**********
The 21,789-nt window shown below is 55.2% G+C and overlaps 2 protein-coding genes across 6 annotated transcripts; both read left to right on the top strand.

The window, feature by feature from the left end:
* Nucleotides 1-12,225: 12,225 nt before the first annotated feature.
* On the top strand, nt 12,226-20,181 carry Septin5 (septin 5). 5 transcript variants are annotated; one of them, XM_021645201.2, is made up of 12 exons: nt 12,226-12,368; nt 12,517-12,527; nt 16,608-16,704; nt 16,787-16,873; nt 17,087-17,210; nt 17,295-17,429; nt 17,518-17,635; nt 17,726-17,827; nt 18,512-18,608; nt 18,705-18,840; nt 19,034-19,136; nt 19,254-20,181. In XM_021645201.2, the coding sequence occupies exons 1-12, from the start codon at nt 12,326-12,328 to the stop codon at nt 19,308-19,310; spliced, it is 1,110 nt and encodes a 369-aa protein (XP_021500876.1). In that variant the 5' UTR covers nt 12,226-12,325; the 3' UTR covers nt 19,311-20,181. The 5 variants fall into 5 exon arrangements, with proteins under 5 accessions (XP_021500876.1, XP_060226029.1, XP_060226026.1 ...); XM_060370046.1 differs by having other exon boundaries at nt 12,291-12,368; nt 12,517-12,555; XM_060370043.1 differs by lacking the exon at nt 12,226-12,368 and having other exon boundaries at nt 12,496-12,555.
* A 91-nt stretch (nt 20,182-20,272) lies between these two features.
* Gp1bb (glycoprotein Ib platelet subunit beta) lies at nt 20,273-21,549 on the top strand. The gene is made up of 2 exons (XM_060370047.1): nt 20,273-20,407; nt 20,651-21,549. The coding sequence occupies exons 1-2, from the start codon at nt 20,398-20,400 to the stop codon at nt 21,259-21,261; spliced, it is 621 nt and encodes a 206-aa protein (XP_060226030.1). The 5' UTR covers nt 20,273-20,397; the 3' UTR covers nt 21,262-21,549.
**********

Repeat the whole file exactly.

The 21,789-nt window shown below is 55.2% G+C and overlaps 2 protein-coding genes across 6 annotated transcripts; both read left to right on the top strand.

The window, feature by feature from the left end:
* Nucleotides 1-12,225: 12,225 nt before the first annotated feature.
* On the top strand, nt 12,226-20,181 carry Septin5 (septin 5). 5 transcript variants are annotated; one of them, XM_021645201.2, is made up of 12 exons: nt 12,226-12,368; nt 12,517-12,527; nt 16,608-16,704; nt 16,787-16,873; nt 17,087-17,210; nt 17,295-17,429; nt 17,518-17,635; nt 17,726-17,827; nt 18,512-18,608; nt 18,705-18,840; nt 19,034-19,136; nt 19,254-20,181. In XM_021645201.2, the coding sequence occupies exons 1-12, from the start codon at nt 12,326-12,328 to the stop codon at nt 19,308-19,310; spliced, it is 1,110 nt and encodes a 369-aa protein (XP_021500876.1). In that variant the 5' UTR covers nt 12,226-12,325; the 3' UTR covers nt 19,311-20,181. The 5 variants fall into 5 exon arrangements, with proteins under 5 accessions (XP_021500876.1, XP_060226029.1, XP_060226026.1 ...); XM_060370046.1 differs by having other exon boundaries at nt 12,291-12,368; nt 12,517-12,555; XM_060370043.1 differs by lacking the exon at nt 12,226-12,368 and having other exon boundaries at nt 12,496-12,555.
* A 91-nt stretch (nt 20,182-20,272) lies between these two features.
* Gp1bb (glycoprotein Ib platelet subunit beta) lies at nt 20,273-21,549 on the top strand. The gene is made up of 2 exons (XM_060370047.1): nt 20,273-20,407; nt 20,651-21,549. The coding sequence occupies exons 1-2, from the start codon at nt 20,398-20,400 to the stop codon at nt 21,259-21,261; spliced, it is 621 nt and encodes a 206-aa protein (XP_060226030.1). The 5' UTR covers nt 20,273-20,397; the 3' UTR covers nt 21,262-21,549.